Much of what is in this chart is simply a function of gouging.
@HiroProtagonist Bear in mind the chart is based on prices, not affordability. Affordability has to include many other factors starting with your buying power, aka inflation.
I always wondered why one could buy a nice Mercedes in the mid 70s for $10k, with ~3% inflation you are looking at $38k today, yet a mid class Mercedes starts at $55k now? A 44% gap.
Might be good to look at more charts like these.
@L0g0s There's difficulty in doing a price comparison like that between a car sold in the 70s and today: the features list isn't the same and they aren't made of the same materials.
Most things have changed a lot. Food, a basic necessity, is completely different from the genetic level all the way through to packaging.
A person of a certain economic level could afford to buy car X, with all the latest materials and technologies of that year. Wouldn't it make sense that a person at a similar economic level today could afford a similarity advanced car?
Maybe the price gap is because of tech. But it is sort of moot because one can't buy a car without it.
@L0g0s "Wouldn't it make sense that a person at a similar economic level today could afford a similarity advanced car?" Not necessarily so. There's way too many factors that could affect these things to assume that correlation as a given.
@Johncdvorak #1 increase in price? hospital services
what's one of the most proprietary-software using industries in the US? hospitals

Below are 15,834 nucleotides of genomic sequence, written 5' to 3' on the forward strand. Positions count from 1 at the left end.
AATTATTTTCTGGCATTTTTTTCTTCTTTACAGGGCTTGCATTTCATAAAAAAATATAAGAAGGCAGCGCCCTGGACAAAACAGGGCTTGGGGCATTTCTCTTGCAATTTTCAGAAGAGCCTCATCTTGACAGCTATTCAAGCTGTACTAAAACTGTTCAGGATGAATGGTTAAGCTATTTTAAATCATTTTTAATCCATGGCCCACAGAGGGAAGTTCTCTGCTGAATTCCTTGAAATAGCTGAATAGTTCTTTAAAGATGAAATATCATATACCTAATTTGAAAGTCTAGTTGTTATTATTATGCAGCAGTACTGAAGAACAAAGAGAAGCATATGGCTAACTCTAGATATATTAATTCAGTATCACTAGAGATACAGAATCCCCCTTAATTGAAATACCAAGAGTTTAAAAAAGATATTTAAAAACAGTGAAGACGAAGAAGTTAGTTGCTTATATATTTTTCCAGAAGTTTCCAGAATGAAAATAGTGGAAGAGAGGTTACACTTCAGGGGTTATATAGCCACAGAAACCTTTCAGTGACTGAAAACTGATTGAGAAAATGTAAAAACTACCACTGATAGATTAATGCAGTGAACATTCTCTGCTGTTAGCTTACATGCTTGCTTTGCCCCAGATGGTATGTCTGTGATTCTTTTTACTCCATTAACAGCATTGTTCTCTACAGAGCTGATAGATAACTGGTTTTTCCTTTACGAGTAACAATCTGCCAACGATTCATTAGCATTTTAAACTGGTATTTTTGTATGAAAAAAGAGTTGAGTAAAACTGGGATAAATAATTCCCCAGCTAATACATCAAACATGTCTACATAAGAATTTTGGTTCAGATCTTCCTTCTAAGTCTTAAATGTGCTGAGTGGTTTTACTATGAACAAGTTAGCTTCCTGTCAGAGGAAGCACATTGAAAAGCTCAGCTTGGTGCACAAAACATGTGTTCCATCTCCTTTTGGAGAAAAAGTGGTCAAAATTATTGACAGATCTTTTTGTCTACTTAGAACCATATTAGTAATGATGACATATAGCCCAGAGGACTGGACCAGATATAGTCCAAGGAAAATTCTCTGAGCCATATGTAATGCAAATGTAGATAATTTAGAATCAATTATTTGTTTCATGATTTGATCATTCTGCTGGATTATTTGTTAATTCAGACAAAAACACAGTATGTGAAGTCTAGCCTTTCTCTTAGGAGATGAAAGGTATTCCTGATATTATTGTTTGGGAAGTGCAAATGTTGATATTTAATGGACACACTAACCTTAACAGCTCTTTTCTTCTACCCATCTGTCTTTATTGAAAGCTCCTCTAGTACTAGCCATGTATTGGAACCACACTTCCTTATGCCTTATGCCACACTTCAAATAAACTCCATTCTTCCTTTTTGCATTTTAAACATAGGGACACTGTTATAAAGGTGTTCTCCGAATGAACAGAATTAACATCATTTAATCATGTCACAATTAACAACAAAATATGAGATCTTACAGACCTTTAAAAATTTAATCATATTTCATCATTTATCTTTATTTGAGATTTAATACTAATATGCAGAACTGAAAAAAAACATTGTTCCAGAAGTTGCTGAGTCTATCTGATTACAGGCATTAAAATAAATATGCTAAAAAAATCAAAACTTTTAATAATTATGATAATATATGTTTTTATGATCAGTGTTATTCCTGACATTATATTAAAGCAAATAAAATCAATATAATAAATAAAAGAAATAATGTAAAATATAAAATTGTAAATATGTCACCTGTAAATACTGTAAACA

GNU/Health https://news.opensuse.org/2021/10/20/hospital-to-run-gnu-health-openSUSE/ is how to reduce that overhead substantially, and to take a good chunk of the graft away
@Johncdvorak To all commenters, keep in mind that gouging is not necessarily determined by price. Margin, or markup, or profit, for a good or service is where I would lay claim to gouging. So if the markup on a good or service is out of line with respect to its value in the market there is a potential problem. A problem that a true capitalist system would correct. But we don’t have that. Not even close.
@Johncdvorak or anyone, have an idea on the reason for the 2018 textbook dip and spike? First I thought it was too granular, and maybe it was tied to semesters, but it didn't happen in other years. (Maybe 2009?)
@Johncdvorak in fairness, college textbooks are printed on unicorn vellum, that justifies their cost
Price gouging is mis-understood. When government sanctioned middlemen get involved with something like Healthcare, we hear the costs are rising and government needs to solve the problem. In reality that is gouging.
If there is a wildfire in CA and lumber is necessary there will be a price rise due to scarcity. I will find the price necessary for me to remove my products from another market and bring it to CA. My profits enable CA to have what it needs. There is a difference
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